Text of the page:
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Opposition parties threaten Tories over Afghan detainee documents

The Conservative government released 2,600 pages of redacted Afghan detainee documents in March.

Reuters

The spectre of a possible election-triggering showdown over Afghan detainee documents is looming over Parliament once again.

Two of the three opposition parties are threatening to bring a contempt of Parliament motion against the Conservative government if it doesn't finalize an agreement on disclosure of the sensitive material by next week.

The government and opposition parties struck an agreement in principle several weeks ago and set May 31 as a deadline for putting the details down in writing.

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That deadline has now passed without a written agreement and opposition parties are growing frustrated with the Tories' apparent lack of urgency.

Ministers on the government's negotiating team claimed they were too busy to meet Wednesday or Thursday and no meetings are scheduled for Friday.

Bloc Quebecois House Leader Pierre Paquette says the time has come for opposition parties to set a deadline and proceed with a contempt of Parliament motion if the government fails to meet it.

NDP justice critic Joe Comartin agrees, however Liberal House Leader Ralph Goodale is urging all sides to take a deep breath and concentrate on finalizing the deal.

Late Thursday, the government said it has offered to meet with opposition negotiators on Friday.

The documents relate to allegations that prisoners were routinely tortured after being turned over to Afghan authorities by Canadian soldiers.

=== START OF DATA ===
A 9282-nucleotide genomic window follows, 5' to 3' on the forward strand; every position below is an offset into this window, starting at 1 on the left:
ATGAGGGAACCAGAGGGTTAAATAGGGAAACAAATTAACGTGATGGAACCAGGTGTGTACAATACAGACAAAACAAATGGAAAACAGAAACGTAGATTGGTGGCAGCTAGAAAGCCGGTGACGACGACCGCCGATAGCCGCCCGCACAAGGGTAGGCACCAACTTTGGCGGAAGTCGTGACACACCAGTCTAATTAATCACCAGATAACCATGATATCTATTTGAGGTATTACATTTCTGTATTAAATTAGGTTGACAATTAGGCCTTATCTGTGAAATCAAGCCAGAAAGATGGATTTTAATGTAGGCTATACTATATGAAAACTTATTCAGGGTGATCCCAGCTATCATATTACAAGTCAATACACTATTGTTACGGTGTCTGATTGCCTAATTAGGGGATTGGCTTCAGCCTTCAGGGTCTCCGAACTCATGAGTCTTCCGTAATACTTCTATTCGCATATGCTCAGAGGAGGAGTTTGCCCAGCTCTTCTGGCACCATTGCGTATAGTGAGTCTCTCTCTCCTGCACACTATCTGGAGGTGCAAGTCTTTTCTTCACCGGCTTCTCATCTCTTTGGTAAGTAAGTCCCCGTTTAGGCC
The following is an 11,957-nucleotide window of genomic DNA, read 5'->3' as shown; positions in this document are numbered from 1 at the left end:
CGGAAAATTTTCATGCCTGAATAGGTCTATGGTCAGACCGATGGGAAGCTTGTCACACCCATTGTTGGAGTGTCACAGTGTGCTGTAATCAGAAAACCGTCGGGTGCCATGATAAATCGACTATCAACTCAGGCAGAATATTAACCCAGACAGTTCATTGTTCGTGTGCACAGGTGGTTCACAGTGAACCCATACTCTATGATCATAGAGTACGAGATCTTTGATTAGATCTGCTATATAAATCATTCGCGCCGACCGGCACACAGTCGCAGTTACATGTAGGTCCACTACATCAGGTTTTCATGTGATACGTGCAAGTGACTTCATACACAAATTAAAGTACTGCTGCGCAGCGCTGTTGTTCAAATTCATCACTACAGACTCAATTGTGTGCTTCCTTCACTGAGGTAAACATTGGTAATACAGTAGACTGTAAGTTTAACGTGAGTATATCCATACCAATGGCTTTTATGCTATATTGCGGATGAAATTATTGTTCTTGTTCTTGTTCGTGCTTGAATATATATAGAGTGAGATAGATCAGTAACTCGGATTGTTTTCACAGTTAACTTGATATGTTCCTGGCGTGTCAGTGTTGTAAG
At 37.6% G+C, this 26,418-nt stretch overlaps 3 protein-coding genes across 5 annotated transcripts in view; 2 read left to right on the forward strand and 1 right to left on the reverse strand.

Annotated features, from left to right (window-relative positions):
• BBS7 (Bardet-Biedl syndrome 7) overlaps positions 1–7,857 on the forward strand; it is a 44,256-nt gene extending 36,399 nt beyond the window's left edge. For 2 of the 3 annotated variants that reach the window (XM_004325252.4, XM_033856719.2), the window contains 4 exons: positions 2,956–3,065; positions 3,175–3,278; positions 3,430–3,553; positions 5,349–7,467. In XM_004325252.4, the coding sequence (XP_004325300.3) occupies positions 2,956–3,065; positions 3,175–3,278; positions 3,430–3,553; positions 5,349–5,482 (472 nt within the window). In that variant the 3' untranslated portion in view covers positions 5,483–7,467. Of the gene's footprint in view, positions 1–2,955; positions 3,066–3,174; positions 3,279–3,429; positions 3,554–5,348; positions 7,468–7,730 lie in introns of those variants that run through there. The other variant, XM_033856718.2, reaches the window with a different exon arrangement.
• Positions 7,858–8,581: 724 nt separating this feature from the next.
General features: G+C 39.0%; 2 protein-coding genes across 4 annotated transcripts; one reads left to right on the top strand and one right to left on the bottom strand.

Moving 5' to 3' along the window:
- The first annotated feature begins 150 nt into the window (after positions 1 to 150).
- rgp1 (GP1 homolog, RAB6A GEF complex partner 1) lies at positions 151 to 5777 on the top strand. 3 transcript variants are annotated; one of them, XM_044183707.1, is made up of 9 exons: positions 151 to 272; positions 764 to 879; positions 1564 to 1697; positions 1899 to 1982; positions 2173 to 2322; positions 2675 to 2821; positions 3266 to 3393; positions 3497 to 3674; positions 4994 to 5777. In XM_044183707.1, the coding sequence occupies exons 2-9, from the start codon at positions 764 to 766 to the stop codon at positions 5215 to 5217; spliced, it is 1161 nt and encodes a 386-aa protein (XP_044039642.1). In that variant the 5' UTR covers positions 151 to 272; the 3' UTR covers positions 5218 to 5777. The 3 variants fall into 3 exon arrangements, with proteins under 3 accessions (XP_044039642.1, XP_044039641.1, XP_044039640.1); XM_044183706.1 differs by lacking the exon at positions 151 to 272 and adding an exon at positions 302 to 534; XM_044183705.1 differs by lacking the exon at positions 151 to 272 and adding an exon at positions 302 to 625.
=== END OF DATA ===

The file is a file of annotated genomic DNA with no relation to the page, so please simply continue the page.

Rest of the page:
Mr. Paquette said he thinks the government is deliberately spinning out talks until June 23, when Parliament is scheduled to rise for a 12-week summer break.

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"I think maybe next week we have to say to the government we have now maybe a few days to find a solution," he said.

If a final agreement can't be reached by the end of the week, Mr. Paquette said: "We go in the House and say to the Speaker we are not able to work because the government has bad will on this question and maybe table a motion saying the government don't respect the House."

He stressed that's not his first choice but added: "It's clear, we will not wait until next fall. We have to get an agreement before we leave for the summer."

Mr. Comartin said New Democrats are "dismayed" by the government's foot-dragging and agreed with Mr. Paquette that "we're going to have to look at other alternatives" if there is no resolution by the end of next week at the latest.

He noted that even after finalizing a written agreement, the parties will still need time to choose the MPs who'll be authorized to sift through up to 40,000 pages of documents and the three eminent jurists who are supposed to determine how to publicly disclose relevant information without jeopardizing national security.

He wants all that done before the break so that the work of sifting through documents can take place over the summer, which he said is "realistically, the only time to do it."

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If no resolution is found before the summer break, Mr. Comartin said opposition parties will not be able to do anything - including complaining to Commons Speaker Peter Milliken, who has upheld their right to see the uncensored documents - until Parliament resumes in late September.

Indeed, should the government force a fall election, it's possible opposition parties would never see the documents at all.

"That's certainly the concern," Mr. Comartin said.

A spokeswoman for Justice Minister Rob Nicholson, the lead government negotiator, said negotiations continue "in a spirit of co-operation" and that all parties have agreed to extend talks for "a few more days."

Mr. Goodale said he shares frustration over the lack of formal meetings but he said significant progress has been made "by keeping the lines of communication open" - apparently referring to informal discussions that have been taking place.

"I too would like a formal meeting called as soon as possible but I think we all need to take a breath and concentrate on finalizing this deal."



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